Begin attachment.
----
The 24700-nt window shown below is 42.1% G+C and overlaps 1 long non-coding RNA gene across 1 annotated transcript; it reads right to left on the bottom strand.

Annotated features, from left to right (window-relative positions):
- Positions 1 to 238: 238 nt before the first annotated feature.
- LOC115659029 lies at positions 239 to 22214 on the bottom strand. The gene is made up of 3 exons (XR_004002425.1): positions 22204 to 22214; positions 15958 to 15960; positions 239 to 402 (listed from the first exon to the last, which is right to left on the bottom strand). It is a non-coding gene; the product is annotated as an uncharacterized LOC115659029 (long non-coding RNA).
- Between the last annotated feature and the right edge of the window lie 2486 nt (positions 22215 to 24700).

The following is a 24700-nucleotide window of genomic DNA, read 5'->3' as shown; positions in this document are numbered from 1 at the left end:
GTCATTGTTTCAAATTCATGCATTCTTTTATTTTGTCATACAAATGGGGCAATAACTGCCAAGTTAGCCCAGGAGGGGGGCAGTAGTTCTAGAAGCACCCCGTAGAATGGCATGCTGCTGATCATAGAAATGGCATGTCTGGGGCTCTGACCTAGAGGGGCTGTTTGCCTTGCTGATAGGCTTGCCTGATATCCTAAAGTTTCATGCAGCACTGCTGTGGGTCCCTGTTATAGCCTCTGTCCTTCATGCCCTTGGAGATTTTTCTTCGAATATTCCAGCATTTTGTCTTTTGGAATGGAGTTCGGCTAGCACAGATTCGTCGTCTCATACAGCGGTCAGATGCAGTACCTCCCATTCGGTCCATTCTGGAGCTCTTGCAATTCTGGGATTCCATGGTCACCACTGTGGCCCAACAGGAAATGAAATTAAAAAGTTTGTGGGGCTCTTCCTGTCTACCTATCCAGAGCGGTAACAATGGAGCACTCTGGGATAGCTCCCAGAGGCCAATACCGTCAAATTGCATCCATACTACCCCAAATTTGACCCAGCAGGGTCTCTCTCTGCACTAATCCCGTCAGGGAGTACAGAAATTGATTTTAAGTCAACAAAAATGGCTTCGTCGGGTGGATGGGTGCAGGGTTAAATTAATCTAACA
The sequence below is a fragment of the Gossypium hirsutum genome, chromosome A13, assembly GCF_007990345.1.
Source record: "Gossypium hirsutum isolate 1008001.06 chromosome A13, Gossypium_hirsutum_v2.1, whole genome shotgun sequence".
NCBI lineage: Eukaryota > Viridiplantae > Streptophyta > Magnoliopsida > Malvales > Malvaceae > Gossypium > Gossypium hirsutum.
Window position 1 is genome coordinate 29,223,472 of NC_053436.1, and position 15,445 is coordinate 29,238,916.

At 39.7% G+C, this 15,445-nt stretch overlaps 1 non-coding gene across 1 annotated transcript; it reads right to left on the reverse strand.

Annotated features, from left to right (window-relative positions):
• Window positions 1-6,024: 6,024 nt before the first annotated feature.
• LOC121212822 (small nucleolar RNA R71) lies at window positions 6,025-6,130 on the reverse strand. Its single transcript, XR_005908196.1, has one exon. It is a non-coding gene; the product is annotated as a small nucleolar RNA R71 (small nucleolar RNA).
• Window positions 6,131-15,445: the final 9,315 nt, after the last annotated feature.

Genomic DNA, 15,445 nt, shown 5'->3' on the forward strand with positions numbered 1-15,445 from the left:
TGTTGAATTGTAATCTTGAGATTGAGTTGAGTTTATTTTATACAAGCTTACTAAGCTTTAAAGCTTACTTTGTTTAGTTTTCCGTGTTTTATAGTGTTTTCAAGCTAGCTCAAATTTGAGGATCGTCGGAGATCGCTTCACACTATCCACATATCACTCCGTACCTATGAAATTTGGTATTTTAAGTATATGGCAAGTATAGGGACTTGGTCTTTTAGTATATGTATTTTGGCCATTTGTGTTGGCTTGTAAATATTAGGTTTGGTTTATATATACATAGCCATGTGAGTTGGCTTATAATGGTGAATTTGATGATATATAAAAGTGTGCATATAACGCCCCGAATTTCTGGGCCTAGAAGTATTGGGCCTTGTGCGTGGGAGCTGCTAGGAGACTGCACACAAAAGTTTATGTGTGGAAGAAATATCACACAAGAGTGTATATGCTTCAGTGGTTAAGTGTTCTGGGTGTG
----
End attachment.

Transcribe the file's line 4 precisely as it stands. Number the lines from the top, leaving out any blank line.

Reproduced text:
- LOC115659029 lies at positions 239 to 22214 on the bottom strand. The gene is made up of 3 exons (XR_004002425.1): positions 22204 to 22214; positions 15958 to 15960; positions 239 to 402 (listed from the first exon to the last, which is right to left on the bottom strand). It is a non-coding gene; the product is annotated as an uncharacterized LOC115659029 (long non-coding RNA).